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Avian flu continues in Volusia County.

Tue, May 10, 2022 at 10:00AM

Written by Kristen Schmutz

Belden Communications News



The avian flu, or highly pathogenic avian influenza (HPAI), is a highly contagious viral infection that occurs naturally in birds and continues to be detected here in Volusia County.

Volusia County had its first documented cases of the avian flu in February. The disease was found in three sick water birds that were brought to the Marine Science Center for treatment, and when park rangers at Hontoon Island State Park noticed that black vultures were dying at higher-than-normal rates.

According to a release, wild birds can carry the virus but may not always show signs of illness, introducing the disease to new areas when migrating, potentially exposing domestic poultry. Vultures are most concerning because they can pick up the virus while feeding on carcasses. Domesticated birds such as chickens, ducks, and turkeys are also at risk because they seem to have less ability to fight off the disease.

Humans have a low risk of having the avian flu transmitted to them. However, in late April, the CDC confirmed the first human case documented in the United States, when a Colorado man who had direct exposure to poultry and culling birds with presumptive bird flu, was sickened. He has since recovered after experiencing fatigue.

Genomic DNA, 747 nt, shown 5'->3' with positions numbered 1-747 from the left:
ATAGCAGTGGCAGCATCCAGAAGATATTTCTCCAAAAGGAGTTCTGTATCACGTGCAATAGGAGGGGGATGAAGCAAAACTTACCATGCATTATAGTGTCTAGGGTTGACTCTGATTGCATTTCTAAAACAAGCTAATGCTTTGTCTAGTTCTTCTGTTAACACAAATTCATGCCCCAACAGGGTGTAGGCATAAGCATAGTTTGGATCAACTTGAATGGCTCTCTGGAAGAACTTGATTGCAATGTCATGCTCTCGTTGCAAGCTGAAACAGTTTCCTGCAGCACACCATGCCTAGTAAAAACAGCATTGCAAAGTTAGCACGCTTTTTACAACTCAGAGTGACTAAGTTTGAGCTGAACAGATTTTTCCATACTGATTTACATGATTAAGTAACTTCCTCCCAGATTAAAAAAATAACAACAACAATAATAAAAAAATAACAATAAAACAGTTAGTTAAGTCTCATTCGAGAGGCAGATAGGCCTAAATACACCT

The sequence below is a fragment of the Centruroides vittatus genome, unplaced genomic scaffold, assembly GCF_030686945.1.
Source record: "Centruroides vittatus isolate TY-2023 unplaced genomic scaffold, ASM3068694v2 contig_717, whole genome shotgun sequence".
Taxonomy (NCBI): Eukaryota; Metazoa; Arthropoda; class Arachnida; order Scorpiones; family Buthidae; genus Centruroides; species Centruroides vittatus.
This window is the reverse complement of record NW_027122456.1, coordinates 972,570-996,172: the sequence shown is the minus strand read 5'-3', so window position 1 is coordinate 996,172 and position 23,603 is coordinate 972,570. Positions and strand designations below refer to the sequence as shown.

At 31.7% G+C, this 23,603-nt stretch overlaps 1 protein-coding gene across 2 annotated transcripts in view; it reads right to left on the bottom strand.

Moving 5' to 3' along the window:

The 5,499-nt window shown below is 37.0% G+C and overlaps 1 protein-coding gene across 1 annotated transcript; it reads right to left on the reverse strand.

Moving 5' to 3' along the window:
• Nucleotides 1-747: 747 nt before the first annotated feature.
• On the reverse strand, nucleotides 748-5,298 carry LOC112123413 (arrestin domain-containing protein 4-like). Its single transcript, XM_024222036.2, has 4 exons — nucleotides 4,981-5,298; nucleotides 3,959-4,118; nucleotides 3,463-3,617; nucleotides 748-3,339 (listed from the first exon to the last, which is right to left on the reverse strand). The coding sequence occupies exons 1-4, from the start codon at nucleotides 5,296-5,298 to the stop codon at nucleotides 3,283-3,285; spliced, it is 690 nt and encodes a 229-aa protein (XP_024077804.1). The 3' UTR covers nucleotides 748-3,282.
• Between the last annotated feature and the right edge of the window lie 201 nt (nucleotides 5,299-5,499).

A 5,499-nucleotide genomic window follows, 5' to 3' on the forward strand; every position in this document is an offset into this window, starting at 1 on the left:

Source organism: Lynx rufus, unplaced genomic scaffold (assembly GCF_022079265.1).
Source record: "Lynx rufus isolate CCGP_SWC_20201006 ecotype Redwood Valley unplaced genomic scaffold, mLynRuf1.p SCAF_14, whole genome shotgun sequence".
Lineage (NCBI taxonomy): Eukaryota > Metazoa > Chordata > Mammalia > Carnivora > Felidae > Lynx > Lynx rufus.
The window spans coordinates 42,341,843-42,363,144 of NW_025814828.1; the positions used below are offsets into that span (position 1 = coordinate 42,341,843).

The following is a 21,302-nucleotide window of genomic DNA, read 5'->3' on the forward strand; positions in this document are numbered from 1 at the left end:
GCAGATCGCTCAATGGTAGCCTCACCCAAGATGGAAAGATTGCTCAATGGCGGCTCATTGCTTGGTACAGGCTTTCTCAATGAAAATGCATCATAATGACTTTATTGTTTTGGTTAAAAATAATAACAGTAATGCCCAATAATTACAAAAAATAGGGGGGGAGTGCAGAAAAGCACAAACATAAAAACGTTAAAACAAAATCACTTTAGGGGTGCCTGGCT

According to the U.S. Department of Agriculture (USDA), avian flu is currently in 34 states. The top three states with the avian flu are North Dakota, North Carolina, and Florida with 197 cases, 143 cases, and 74 cases, respectively. 

Florida's cases of the avian flu may increase as northern birds migrate south this fall.

“The outbreak in Florida is believed to have followed the introduction of the virus last year from Europe into Canada. The virus then traveled with migratory waterfowl down the Atlantic Flyway to Florida and other states. The current outbreak of HPAI in wild birds in Florida is unprecedented,” said the USDA on their website.

The Florida Fish and Wildlife Conservation Commission (FWC) has confirmed cases in twenty-five counties, and officials have been coordinating closely with other state and federal agencies to monitor, investigate and document the disease in Florida. 

According to Tracy Dawson, Manager of the Marine Science Center’s bird hospital, most of the current Volusia County cases are in black vultures. Other species affected in Florida include bald eagles, great horned owls, and mallard and Muscovy ducks.

“The Marine Science Center’s eighteen permanent avian ambassadors remain healthy. The bird hospital remains closed to bird admissions; however, the bird exhibits are open to public viewing,” said Dawson.

The public should avoid handling sick or dead wild birds, keep wild birds away from domestic birds, and report wild bird mortalities at to prevent the further spread of the disease.

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